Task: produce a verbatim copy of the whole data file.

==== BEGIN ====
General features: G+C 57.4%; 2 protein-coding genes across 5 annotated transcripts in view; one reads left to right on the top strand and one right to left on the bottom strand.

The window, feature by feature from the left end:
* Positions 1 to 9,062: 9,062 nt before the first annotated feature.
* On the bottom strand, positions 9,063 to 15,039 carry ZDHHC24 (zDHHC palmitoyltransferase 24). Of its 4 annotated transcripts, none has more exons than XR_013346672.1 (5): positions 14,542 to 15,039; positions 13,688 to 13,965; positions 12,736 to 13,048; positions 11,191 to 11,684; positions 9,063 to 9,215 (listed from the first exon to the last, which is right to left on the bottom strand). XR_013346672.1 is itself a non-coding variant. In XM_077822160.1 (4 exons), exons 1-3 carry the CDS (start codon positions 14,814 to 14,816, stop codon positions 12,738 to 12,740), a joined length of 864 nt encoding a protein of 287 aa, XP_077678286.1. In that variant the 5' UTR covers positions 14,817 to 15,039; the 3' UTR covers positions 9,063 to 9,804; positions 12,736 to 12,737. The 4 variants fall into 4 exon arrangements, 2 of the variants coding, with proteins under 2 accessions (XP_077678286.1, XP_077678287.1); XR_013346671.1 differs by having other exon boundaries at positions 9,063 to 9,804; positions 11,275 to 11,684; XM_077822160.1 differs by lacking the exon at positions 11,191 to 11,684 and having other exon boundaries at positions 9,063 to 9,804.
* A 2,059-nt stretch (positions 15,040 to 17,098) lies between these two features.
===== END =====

General features: G+C 57.4%; 2 protein-coding genes across 5 annotated transcripts in view; one reads left to right on the top strand and one right to left on the bottom strand.

The window, feature by feature from the left end:
* Positions 1 to 9,062: 9,062 nt before the first annotated feature.
* On the bottom strand, positions 9,063 to 15,039 carry ZDHHC24 (zDHHC palmitoyltransferase 24). Of its 4 annotated transcripts, none has more exons than XR_013346672.1 (5): positions 14,542 to 15,039; positions 13,688 to 13,965; positions 12,736 to 13,048; positions 11,191 to 11,684; positions 9,063 to 9,215 (listed from the first exon to the last, which is right to left on the bottom strand). XR_013346672.1 is itself a non-coding variant. In XM_077822160.1 (4 exons), exons 1-3 carry the CDS (start codon positions 14,814 to 14,816, stop codon positions 12,738 to 12,740), a joined length of 864 nt encoding a protein of 287 aa, XP_077678286.1. In that variant the 5' UTR covers positions 14,817 to 15,039; the 3' UTR covers positions 9,063 to 9,804; positions 12,736 to 12,737. The 4 variants fall into 4 exon arrangements, 2 of the variants coding, with proteins under 2 accessions (XP_077678286.1, XP_077678287.1); XR_013346671.1 differs by having other exon boundaries at positions 9,063 to 9,804; positions 11,275 to 11,684; XM_077822160.1 differs by lacking the exon at positions 11,191 to 11,684 and having other exon boundaries at positions 9,063 to 9,804.
* A 2,059-nt stretch (positions 15,040 to 17,098) lies between these two features.